How the team at Louisiana Eye & Laser — and premium IOLs — contribute to a tradition of state-of-the-art eye care.

When Louisiana Eye & Laser opened in 1999, the practice’s mission was to provide state-of-the art eye care. In 2020, the practice’s goal remains the same!

“We decided that the practice was going to stay up-to-date on all the latest and greatest equipment, procedures, and vision-correcting devices, because we felt that failing to provide patients with all their options would be a great disservice to them,” explains Michael Redmond, MD.

Having grown to 14 locations with eight ophthalmologists, seven optometrists, and more than 100 allied staff members, the practice continues to meet this goal. (See “About Louisiana Eye and Laser,” page 12.) As a prime example of this dedication to state-of-the-art care, Louisiana Eye & Laser is at the forefront of implanting premium intraocular lenses (IOLs). In fact, the practice was selected to be the first in central and north Louisiana to implant the AcrySof IQ PanOptix Trifocal IOL (Alcon)!

“We do not want patients to miss out on a great opportunity for glasses independence,” says Patrick Redmond, MD. “A lot of the patients we see have worn glasses their entire lives, so it can be so life-changing for them when they do not need glasses anymore or as much.”

Here, Louisiana Eye & Laser staff discuss how, specifically, they offer the premium IOL options (i.e. AcrySof IQ Restor Multifocal IOL, AcrySof IQ Toric IOL (Alcon), TECNIS Symfony [J&J Vision], etc.) that are customized to the specific visual needs of the patient.

Patrick Redmond, MD, discusses topography results with Shannon Harris, COA, clinical manager.

Caitlin Jeansonne, technician (left), familiarizes herself with the wavefront visual assessment system (Visionix VX130, Luneau Technology USA), as Allison Watts, technician (right), observes.


Founded in 1999, Louisiana Eye & Laser has grown to a 14-location ophthalmology practice that offers a wide range of advanced services through three departments:

  • The Eye Center offers comprehensive diagnostic testing and various surgical options, including laser-assisted cataract surgery, premium IOL implants, LASIK, and minimally invasive glaucoma surgery, or MIGS. The center also offers comprehensive dry eye disease care, including diagnostic testing and a variety of treatment options.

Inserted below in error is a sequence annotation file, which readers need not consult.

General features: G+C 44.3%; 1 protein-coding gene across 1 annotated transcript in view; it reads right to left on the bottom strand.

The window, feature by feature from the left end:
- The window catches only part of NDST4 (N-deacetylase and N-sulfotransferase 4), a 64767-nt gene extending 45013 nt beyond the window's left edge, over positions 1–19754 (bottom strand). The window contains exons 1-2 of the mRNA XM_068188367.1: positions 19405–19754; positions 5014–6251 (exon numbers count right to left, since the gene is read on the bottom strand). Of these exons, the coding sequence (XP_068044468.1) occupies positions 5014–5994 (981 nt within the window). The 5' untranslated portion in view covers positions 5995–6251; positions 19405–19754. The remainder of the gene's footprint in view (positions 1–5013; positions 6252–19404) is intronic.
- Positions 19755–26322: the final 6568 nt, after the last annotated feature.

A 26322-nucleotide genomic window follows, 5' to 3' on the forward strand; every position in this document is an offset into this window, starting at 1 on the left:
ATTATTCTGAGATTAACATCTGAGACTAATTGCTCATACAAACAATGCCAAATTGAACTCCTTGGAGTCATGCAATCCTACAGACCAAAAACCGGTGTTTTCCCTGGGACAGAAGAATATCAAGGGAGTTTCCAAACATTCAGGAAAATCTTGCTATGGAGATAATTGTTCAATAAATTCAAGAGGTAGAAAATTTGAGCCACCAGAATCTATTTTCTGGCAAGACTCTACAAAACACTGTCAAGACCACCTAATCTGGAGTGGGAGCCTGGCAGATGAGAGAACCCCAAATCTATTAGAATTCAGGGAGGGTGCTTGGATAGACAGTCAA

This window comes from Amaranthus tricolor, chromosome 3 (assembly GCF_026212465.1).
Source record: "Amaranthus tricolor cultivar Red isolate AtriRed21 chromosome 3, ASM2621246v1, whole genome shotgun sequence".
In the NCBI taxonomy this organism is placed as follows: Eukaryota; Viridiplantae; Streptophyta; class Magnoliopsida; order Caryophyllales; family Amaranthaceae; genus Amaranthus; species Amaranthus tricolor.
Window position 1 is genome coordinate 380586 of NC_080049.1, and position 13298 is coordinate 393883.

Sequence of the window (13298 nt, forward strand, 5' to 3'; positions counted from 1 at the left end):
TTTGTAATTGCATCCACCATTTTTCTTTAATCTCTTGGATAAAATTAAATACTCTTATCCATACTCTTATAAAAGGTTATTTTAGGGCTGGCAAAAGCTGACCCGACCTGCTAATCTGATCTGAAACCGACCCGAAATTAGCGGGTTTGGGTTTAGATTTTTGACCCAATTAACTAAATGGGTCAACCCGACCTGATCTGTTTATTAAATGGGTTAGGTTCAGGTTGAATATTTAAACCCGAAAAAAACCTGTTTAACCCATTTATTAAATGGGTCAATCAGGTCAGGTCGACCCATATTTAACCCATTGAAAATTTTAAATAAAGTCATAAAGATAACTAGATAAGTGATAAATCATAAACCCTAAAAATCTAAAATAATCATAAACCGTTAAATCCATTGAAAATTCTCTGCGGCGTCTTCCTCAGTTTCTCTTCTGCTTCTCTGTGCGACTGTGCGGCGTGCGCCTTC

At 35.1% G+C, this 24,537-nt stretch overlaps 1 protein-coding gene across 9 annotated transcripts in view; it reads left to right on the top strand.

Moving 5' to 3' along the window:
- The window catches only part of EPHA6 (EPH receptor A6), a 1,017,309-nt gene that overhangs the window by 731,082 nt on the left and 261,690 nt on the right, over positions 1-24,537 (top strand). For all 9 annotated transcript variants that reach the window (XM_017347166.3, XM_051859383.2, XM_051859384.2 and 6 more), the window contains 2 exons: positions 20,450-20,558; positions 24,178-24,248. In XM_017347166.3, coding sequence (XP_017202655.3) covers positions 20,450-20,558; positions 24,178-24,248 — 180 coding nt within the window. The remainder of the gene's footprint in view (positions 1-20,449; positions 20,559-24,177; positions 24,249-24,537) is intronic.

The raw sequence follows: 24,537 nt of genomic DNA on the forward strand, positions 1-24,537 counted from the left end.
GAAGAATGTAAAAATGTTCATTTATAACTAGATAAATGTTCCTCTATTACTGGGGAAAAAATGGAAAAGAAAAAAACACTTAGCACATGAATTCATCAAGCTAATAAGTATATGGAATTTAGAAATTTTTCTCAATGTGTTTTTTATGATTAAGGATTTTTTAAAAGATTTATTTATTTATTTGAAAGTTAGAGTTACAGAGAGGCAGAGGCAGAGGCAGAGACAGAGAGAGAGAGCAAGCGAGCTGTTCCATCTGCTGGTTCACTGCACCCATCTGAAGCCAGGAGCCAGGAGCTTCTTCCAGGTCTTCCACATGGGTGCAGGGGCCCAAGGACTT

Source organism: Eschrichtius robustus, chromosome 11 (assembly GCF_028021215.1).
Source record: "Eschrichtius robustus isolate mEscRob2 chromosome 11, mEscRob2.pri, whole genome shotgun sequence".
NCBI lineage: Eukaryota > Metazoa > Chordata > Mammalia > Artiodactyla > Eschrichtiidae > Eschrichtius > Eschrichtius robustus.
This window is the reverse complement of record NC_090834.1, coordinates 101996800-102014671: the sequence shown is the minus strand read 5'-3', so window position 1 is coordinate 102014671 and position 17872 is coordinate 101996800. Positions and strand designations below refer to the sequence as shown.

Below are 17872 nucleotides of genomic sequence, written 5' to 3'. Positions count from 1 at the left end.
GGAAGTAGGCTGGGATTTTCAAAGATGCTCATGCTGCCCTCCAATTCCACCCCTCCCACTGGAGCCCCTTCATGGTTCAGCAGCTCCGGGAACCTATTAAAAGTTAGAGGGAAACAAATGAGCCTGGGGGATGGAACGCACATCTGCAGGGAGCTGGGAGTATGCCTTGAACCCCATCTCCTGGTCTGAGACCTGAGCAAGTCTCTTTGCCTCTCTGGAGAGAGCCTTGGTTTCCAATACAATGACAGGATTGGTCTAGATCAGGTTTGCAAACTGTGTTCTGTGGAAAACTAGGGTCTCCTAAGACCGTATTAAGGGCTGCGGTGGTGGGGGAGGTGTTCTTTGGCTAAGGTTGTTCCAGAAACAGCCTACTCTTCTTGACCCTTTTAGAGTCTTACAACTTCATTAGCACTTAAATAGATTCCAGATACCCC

• The Optical Center offers a wide variety of designer frames for children, women, and men, as well as a line of safety glasses.
  • The Aesthetic Center provides a modern, comfortable environment for the practice’s aesthetic treatments and technologies, such as skin rejuvenation procedures, tattoo removal, fillers, Botox, chemical peels, dermaplaning, and spa facials.

Staff training

Louisiana Eye & Laser staff members learn of the latest advances in IOLs from the practice’s management team. Headed by CEO Justin Sullivan, the team receives its information on the benefits and risks of the implants, along with related information, directly from company representatives. Mr. Sullivan regularly visits surgical companies and medical experts around the nation to stay up with the latest technology.

Mr. Sullivan has 16 years of experience in ophthalmology, specifically with cataract procedures and premium IOL options. When a new premium IOL becomes available, he says the staff meet to talk about the new IOL’s qualities vs. a standard IOL, why the technology it offers is significant, and, most importantly, its value to the cataract patient.